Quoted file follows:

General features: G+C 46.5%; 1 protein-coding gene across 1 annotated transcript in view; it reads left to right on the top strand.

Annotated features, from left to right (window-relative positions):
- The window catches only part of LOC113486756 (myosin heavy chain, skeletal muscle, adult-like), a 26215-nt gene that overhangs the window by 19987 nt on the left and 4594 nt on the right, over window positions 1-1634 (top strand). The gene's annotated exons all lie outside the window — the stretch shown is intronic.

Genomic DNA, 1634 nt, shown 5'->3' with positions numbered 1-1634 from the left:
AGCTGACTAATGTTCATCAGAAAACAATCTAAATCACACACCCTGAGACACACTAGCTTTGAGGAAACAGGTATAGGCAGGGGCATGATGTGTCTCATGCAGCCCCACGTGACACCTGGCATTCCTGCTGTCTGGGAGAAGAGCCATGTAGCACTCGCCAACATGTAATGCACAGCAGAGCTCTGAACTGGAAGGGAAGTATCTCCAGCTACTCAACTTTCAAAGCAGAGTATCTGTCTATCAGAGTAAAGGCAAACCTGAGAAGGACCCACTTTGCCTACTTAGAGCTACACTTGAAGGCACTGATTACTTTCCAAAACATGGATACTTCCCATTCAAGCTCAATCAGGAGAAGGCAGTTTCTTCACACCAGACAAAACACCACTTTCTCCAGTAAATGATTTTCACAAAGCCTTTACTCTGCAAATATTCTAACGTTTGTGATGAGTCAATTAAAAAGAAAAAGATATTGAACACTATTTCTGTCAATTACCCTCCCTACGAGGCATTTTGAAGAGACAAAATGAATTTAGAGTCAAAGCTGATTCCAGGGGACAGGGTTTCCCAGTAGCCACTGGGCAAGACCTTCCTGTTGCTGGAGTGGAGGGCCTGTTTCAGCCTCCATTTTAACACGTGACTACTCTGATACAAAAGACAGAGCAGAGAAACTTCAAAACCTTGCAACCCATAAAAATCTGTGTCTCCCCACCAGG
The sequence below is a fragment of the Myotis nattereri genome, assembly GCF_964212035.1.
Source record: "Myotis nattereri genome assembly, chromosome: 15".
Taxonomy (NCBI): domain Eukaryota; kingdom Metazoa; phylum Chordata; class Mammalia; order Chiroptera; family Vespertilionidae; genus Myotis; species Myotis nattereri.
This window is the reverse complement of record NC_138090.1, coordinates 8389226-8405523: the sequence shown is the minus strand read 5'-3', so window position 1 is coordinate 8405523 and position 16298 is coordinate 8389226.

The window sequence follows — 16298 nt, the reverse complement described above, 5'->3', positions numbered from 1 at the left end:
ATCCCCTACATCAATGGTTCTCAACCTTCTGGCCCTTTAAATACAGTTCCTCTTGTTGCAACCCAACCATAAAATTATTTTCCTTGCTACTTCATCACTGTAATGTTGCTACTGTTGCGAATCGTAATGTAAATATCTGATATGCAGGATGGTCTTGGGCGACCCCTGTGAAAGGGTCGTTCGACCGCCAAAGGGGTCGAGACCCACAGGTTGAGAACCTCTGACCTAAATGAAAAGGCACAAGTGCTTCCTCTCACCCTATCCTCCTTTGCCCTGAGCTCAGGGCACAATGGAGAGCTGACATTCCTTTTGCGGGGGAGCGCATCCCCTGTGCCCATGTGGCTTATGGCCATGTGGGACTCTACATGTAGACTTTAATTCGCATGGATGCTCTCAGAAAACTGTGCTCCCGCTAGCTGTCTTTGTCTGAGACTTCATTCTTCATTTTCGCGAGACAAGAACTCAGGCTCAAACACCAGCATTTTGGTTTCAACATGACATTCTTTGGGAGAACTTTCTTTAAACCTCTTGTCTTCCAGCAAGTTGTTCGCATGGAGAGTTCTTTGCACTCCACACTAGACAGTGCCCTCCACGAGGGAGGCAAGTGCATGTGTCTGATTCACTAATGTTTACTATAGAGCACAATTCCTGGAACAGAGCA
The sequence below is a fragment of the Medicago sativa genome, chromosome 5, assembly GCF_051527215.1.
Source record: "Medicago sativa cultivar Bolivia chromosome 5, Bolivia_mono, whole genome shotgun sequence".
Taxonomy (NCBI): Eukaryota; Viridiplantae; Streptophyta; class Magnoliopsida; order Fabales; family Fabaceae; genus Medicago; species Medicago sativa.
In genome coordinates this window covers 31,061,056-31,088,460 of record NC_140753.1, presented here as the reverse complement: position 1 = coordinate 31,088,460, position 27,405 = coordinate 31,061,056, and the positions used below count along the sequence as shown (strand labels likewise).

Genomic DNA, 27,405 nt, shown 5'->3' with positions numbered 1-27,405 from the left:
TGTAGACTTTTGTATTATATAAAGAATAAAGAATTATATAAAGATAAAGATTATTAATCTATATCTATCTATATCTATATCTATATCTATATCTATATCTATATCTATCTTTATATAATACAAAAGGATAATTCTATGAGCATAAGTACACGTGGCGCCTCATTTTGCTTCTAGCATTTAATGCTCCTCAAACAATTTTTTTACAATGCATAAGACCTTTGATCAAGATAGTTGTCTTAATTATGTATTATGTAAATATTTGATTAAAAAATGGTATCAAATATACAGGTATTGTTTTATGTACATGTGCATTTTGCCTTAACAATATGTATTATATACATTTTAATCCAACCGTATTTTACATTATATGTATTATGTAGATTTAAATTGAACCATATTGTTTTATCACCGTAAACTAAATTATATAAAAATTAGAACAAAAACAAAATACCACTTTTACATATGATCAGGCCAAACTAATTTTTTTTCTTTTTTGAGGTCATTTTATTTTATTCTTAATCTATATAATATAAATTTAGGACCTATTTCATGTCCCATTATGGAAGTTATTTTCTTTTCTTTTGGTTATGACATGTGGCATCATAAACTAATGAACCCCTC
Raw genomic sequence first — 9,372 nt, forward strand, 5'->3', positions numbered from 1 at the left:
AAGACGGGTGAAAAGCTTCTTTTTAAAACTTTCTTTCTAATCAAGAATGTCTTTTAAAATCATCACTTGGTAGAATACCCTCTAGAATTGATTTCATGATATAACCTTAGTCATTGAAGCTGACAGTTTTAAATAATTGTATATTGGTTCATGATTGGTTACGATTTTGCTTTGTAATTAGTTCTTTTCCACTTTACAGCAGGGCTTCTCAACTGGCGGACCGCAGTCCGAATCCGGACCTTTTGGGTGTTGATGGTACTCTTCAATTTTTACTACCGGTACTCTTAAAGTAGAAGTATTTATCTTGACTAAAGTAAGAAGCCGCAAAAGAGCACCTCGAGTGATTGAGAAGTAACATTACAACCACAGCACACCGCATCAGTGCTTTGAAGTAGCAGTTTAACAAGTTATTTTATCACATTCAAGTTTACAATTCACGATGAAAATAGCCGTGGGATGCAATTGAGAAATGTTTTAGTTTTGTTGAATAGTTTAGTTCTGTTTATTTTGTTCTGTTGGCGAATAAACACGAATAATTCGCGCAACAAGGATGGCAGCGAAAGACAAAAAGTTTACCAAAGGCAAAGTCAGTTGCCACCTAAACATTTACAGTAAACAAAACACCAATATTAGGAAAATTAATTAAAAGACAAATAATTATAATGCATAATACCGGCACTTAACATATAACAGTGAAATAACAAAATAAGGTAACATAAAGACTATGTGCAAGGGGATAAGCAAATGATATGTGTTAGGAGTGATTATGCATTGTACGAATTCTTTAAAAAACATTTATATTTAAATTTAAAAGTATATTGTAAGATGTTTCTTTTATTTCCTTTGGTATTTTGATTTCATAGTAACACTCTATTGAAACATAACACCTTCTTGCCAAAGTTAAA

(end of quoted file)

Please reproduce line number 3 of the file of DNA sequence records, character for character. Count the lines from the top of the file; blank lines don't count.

- The window catches only part of LOC113486756 (myosin heavy chain, skeletal muscle, adult-like), a 26215-nt gene that overhangs the window by 19987 nt on the left and 4594 nt on the right, over window positions 1-1634 (top strand). The gene's annotated exons all lie outside the window — the stretch shown is intronic.